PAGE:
The Government Has $3 Trillion of Economic Grift on Its Hands
While a quarter of America is behind on rent, the shareholder class has experienced an explosion in net worth
The federal response to the pandemic has been massive — a $5 trillion effort. It has also been a con. Under the cloud cover of Covid-19, the shareholder class has used its outsized influence over the government to toss a few loaves of bread at those suffering all while accruing trillions of dollars in wealth financed on the backs of younger and future generations.
How did we get here? In a healthy capitalist economy, wealth is always at risk. Competition spurs innovation, which disrupts the established order, creating winners — and also losers. Joseph Schumpeter called this the “gale of creative destruction.” Over the long term, the spoils (ideally) fund both a more empathetic society and the infrastructure for more innovation and prosperity — but this only happens if the gale is permitted to blow.
Naturally, the winners tend to lose enthusiasm for this process when their own wealth is creatively destroyed. So they fight back. And one of their preferred weapons of entrenchment is government policy.
Government by the rich, for the rich
The influence of money in politics is well known. Just 400 wealthy families provide about half the funding for presidential campaigns, and they speedball their influence through think tanks, legal advocacy groups, and friendly media. Rupert Murdoch, the Mercer family, Michael Bloomberg, Mark Zuckerberg, and Jeff Bezos all shape our views and influence national policy.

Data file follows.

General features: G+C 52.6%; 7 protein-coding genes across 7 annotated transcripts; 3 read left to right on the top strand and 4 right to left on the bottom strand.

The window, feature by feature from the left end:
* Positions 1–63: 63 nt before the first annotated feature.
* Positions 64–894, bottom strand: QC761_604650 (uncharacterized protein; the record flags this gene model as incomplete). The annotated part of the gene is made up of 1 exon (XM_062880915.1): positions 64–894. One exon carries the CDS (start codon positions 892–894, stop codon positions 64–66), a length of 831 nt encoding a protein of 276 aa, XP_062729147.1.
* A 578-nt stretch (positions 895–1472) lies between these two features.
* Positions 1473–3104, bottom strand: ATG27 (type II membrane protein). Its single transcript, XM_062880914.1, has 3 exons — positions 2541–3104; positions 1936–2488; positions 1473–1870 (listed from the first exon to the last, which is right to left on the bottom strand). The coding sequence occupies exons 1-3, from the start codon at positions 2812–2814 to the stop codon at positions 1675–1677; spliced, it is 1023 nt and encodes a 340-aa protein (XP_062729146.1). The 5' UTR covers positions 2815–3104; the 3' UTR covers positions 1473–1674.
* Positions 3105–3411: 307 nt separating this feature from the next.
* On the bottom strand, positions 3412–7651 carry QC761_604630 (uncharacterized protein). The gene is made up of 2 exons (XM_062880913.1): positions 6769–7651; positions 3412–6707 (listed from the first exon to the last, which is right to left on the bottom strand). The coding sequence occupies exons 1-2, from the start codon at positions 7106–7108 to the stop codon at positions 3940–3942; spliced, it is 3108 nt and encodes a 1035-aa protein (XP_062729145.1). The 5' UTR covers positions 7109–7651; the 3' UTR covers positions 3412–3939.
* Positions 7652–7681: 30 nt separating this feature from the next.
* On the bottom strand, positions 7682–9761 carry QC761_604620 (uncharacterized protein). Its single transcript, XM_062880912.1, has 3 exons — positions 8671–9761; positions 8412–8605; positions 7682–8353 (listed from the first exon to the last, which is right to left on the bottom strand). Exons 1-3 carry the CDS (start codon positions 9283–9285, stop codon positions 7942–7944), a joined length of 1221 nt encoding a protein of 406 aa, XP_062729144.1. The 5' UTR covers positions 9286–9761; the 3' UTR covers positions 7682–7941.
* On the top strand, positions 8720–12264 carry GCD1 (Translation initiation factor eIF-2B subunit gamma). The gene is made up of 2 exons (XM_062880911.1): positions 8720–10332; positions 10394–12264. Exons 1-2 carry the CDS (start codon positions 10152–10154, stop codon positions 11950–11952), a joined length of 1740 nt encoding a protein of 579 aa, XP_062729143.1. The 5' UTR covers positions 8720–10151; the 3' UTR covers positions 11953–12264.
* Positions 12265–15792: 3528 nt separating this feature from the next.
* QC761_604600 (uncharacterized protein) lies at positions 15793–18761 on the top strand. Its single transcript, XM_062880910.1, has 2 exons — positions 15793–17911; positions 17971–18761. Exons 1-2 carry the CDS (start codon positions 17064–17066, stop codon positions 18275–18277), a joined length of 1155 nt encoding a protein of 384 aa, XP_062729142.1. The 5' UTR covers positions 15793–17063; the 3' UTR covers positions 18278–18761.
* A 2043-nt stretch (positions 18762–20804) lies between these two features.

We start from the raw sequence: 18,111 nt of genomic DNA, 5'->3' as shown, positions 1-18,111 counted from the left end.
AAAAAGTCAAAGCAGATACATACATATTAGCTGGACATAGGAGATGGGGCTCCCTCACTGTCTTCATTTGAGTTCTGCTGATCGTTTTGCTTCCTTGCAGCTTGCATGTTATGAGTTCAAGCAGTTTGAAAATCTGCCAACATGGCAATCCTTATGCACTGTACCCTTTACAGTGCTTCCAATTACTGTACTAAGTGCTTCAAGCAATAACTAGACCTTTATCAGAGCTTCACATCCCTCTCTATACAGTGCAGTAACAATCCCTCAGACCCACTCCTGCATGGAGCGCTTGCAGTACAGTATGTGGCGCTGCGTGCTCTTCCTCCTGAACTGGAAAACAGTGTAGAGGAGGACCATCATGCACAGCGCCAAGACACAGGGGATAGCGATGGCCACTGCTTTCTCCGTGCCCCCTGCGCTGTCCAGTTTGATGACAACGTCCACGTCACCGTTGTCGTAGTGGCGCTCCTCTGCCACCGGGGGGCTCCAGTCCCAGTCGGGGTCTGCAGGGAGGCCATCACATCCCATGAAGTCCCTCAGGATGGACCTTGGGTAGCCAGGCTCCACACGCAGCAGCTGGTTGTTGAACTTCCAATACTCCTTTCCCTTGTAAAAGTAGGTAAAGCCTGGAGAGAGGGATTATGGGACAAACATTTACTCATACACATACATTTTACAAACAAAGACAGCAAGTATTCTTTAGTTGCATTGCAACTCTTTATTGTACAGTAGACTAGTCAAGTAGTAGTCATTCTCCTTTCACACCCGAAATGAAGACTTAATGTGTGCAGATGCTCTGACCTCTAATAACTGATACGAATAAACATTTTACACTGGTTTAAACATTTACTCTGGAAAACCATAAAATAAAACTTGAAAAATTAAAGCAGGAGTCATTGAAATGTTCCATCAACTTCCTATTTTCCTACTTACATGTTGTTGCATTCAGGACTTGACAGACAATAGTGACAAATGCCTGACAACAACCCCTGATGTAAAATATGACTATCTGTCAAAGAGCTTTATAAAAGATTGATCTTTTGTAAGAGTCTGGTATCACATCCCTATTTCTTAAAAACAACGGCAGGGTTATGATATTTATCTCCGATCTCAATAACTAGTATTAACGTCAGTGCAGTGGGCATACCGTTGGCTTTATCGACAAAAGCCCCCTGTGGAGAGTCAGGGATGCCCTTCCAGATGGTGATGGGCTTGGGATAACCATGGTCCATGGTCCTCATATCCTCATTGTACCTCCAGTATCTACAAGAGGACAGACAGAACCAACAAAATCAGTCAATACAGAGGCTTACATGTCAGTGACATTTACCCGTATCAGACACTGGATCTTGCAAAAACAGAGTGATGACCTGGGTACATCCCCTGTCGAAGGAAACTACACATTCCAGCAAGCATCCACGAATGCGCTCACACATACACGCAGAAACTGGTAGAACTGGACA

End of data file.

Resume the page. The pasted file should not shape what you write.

The wealthy use this influence to expand their wealth and power. Consider the tax code: Income gained from selling stock in a firm is taxed at a lower rate than income gained from actually working at that firm. A second transfer from rich to poor: A homeowner may deduct mortgage interest on a first and second home while the less wealthy pay nondeductible rent. If it makes no sense that we’ve functionally decided money (and the money it makes) is nobler than sweat—trust your instincts.
These transfers are pitched to the American public as how to get wealthy (when in reality, it’s how to stay wealthy) and achieve the American dream (i.e., homeownership). But this messaging is nothing more than propaganda brought to you by the 10% of people who own 80% of the stocks in this country. The result is that since 1989, the wealthiest 1% of American households have increased their share of the nation’s wealth by a third while the bottom 50% have seen their share halved.
And that was before the pandemic.
A crisis is a terrible thing to waste, and Covid-19 provided the wealthy with the opportunity for the greatest economic grift in history.